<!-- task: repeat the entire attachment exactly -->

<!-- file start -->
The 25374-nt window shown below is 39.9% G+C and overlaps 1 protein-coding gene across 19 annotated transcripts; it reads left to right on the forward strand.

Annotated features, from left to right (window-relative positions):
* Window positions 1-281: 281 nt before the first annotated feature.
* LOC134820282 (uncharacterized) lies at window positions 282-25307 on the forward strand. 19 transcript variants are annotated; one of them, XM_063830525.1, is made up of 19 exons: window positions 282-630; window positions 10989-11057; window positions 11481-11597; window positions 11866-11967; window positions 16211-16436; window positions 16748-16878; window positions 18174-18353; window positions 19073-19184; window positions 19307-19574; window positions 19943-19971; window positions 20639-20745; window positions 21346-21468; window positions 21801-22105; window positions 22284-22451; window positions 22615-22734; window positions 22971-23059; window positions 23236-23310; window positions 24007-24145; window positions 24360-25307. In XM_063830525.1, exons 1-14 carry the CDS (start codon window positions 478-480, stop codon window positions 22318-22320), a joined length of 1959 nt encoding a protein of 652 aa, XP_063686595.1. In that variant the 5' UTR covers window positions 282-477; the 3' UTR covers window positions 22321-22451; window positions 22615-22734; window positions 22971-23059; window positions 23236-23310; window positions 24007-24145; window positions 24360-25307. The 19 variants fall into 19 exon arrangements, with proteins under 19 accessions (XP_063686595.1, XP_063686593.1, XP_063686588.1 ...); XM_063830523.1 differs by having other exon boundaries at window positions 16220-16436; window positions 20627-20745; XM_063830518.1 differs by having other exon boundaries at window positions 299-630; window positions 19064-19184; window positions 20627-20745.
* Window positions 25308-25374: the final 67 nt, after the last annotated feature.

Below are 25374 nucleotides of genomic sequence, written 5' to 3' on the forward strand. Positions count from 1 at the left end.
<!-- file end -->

The 25374-nt window shown below is 39.9% G+C and overlaps 1 protein-coding gene across 19 annotated transcripts; it reads left to right on the forward strand.

Annotated features, from left to right (window-relative positions):
* Window positions 1-281: 281 nt before the first annotated feature.
* LOC134820282 (uncharacterized) lies at window positions 282-25307 on the forward strand. 19 transcript variants are annotated; one of them, XM_063830525.1, is made up of 19 exons: window positions 282-630; window positions 10989-11057; window positions 11481-11597; window positions 11866-11967; window positions 16211-16436; window positions 16748-16878; window positions 18174-18353; window positions 19073-19184; window positions 19307-19574; window positions 19943-19971; window positions 20639-20745; window positions 21346-21468; window positions 21801-22105; window positions 22284-22451; window positions 22615-22734; window positions 22971-23059; window positions 23236-23310; window positions 24007-24145; window positions 24360-25307. In XM_063830525.1, exons 1-14 carry the CDS (start codon window positions 478-480, stop codon window positions 22318-22320), a joined length of 1959 nt encoding a protein of 652 aa, XP_063686595.1. In that variant the 5' UTR covers window positions 282-477; the 3' UTR covers window positions 22321-22451; window positions 22615-22734; window positions 22971-23059; window positions 23236-23310; window positions 24007-24145; window positions 24360-25307. The 19 variants fall into 19 exon arrangements, with proteins under 19 accessions (XP_063686595.1, XP_063686593.1, XP_063686588.1 ...); XM_063830523.1 differs by having other exon boundaries at window positions 16220-16436; window positions 20627-20745; XM_063830518.1 differs by having other exon boundaries at window positions 299-630; window positions 19064-19184; window positions 20627-20745.
* Window positions 25308-25374: the final 67 nt, after the last annotated feature.

Below are 25374 nucleotides of genomic sequence, written 5' to 3' on the forward strand. Positions count from 1 at the left end.